What training is required to become a cardiologist?
Cardiologists must graduate from an approved medical school, must complete an accredited internal medicine residency program of at least three years, and complete a subspecialty clinical education program (fellowship) in cardiology of at least three years. Some cardiologists also complete one-two additional years of subspecialty training in interventional cardiology, electrophysiology, nuclear cardiology or echocardiography.
What does it mean for a cardiologist to be Board Certified?
The American Board of Medical Specialties (ABMS), a not-for-profit organization, assists 24 approved medical specialty boards in the development and use of standards in the ongoing evaluation and certification of physicians. ABMS, recognized as the “gold standard” in physician certification, believes higher standards for physicians means better care for patients. If your doctor is certified by an ABMS Member Board, it means he or she is dedicated to providing exceptional patient care. In addition to completing years of schooling, fulfilling residency requirements, passing the exams required to practice medicine in your state, and passing board certification examinations, your Board Certified specialist participates in an ongoing process of continuing education.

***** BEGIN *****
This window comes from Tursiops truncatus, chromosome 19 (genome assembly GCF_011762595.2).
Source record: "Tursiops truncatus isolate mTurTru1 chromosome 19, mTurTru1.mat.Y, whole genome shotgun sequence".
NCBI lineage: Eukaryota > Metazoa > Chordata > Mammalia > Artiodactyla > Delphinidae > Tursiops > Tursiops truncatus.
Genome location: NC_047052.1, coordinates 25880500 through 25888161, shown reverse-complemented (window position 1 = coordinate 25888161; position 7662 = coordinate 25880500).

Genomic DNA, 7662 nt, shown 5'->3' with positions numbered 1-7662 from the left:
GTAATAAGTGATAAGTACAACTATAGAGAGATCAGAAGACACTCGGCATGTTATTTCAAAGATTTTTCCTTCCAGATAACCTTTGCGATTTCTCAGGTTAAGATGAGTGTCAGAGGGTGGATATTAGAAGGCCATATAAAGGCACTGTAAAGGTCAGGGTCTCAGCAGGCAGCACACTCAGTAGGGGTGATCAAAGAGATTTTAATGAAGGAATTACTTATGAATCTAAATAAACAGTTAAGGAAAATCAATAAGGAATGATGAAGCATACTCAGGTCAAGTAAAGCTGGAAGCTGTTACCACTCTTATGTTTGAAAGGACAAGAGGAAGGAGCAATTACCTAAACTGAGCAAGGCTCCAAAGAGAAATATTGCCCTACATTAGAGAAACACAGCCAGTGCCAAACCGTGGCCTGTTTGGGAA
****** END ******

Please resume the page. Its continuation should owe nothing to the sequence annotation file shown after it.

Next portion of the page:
All of the cardiologists at Cape Fear Cardiology are Board Certified in Internal Medicine and Cardiovascular Disease. We also have cardiologists on our staff who are Board Certified in interventional cardiology, electrophysiology, nuclear cardiology or echocardiography.
Do your cardiologists perform heart surgery?
No. While our cardiologists perform non-invasive and invasive procedures (such as cardiac catheterization, angioplasty and stenting), they do not perform heart surgery. However, we work with excellent cardiothoracic surgeons to whom we can refer patients.